Petrenko’s coupling is the Symphony No. 21 by Prokofiev’s friend and fellow-student Nikolai Myaskovsky, a brooding single movement composed in 1940. It feels much weightier than its 15-minute span, a lively central section followed by a slow, dark epilogue. Myaskovsky wrote 27 symphonies – if No. 21 intrigues, there’s a lot more to discover. Petrenko is persuasive, and hopefully there’ll be more to come from this source.

John Wilson English String MusicEnglish Music for Strings – Music by Britten, Bliss, Bridge and Berkeley Sinfonia of London/John Wilson (Chandos)

This disc’s title is presumably a nod to Barbirolli’s iconic 1962 LP, taped with the Sinfonia of London in its original incarnation. There’s no Elgar or Vaughan Williams here though; John Wilson’s selection concentrating on a later generation of composers. Their names all begin with B; surely by coincidence rather than design. Britten’s Variations on a Theme of Frank Bridge has never sounded fresher. Written in just weeks by the 24-year-old composer, its performance at the 1937 Salzburg Festival helped establish Britten’s reputation and was an affectionate tribute to his early mentor and teacher. The ten variations exploit a theme from a 1906 string quartet work by Bridge. Halting and wistful, Britten’s style is more assertive and incisive. This is almost a perfect work; only the “Wiener Waltzer” outstays its welcome. Wilson’s performance is stunning. He manages to follow Britten’s metronome markings and the playing has striking weight and energy. Lighter moments, like the “Aria Italiana” sparkle, but this reading really impresses when things get heavy. As in the “Funeral March”, the music’s anguish almost too painful to bear. This is easily a match for Britten’s own version, and the immediate, detailed sound helps hugely; placing the microphones too far back risks losing the music’s impact. Astonishingly good, and possibly the best thing Wilson has done on CD.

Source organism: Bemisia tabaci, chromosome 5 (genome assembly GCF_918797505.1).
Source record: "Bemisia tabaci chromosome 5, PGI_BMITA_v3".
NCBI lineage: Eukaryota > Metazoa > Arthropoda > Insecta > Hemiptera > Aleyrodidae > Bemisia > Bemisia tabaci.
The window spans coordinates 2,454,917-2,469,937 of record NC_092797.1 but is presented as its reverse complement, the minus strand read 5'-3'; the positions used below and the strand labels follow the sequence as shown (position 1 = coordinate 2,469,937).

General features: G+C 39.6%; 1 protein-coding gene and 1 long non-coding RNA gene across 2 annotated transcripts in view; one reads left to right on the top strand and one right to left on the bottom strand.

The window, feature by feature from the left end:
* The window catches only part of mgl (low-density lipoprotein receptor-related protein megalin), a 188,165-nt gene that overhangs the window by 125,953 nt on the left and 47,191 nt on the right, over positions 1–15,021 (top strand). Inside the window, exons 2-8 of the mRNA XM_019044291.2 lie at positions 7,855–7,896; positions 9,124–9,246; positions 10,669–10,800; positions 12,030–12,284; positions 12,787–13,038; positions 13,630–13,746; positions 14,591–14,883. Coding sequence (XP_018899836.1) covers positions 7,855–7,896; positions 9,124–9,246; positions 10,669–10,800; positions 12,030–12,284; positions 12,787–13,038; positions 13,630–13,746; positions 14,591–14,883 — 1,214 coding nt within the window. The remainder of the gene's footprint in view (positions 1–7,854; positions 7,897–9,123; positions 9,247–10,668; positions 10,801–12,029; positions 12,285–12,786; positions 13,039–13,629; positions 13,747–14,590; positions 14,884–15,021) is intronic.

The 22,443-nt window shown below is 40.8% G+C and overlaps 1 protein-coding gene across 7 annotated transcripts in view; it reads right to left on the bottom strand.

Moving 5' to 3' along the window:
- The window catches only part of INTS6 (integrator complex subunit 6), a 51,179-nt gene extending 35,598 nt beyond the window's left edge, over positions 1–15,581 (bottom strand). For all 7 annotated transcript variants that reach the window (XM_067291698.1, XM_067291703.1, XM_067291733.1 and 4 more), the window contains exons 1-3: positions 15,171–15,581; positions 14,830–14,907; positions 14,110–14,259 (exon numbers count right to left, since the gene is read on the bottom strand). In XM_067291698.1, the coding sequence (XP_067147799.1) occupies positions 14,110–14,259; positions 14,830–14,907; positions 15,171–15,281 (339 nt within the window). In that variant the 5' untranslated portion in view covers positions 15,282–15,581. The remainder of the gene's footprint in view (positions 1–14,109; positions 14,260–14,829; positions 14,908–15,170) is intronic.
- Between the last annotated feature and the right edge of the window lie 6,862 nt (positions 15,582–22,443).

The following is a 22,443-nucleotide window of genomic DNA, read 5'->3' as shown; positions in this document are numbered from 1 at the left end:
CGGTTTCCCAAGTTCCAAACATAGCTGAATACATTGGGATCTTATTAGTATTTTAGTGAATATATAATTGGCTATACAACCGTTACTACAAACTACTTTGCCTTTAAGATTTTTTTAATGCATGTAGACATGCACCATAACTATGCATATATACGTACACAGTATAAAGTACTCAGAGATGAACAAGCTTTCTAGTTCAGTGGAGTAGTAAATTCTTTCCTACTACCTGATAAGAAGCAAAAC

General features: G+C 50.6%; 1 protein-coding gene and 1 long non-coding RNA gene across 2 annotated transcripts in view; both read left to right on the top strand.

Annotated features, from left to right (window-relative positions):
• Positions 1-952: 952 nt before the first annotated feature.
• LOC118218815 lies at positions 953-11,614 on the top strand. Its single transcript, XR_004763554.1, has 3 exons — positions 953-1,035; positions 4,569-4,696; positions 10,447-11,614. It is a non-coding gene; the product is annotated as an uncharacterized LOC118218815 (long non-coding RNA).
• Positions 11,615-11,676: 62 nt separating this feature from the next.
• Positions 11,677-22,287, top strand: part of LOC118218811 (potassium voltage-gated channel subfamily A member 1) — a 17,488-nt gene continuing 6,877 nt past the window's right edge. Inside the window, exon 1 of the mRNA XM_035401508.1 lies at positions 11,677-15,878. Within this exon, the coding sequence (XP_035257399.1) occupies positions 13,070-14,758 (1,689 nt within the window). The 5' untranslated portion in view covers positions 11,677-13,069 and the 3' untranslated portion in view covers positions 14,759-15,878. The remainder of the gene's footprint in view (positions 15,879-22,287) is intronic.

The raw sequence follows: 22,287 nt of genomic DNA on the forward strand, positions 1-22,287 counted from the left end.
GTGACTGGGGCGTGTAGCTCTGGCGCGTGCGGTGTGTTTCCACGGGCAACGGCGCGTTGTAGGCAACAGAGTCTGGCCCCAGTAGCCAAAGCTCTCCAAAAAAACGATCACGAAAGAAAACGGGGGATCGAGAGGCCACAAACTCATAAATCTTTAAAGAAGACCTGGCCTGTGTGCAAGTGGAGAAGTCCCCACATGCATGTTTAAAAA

Wonderful couplings, too. Bridge’s poignant Lament was composed in 1915 in response to the sinking of the Lusitania. Lennox Berkeley’s Serenade for Strings was premiered in 1940 by the same forces who had first played the Britten. Superficially frothier and less abrasive, the first three movements bubble with effervescent energy before an unexpectedly downbeat finale. Bliss’s bluntly titled Music for Strings was also performed at the Salzburg Festival (in 1935), the Vienna Philharmonic conducted by Adrian Boult. Described as “a difficult work, written for virtuoso players”, you’ll wonder where it’s been all your life. Bold, confident and extrovert, this is thrilling music. A fabulous anthology, the disc's "must-buy" status sealed by good sleeve notes and a striking painting of Bliss’s very 1930s style house on the cover.

@GrahamRickson

Add comment

newsletter

Get a weekly digest of our critical highlights in your inbox each Thursday!

Simply enter your email address in the box below

View previous newsletters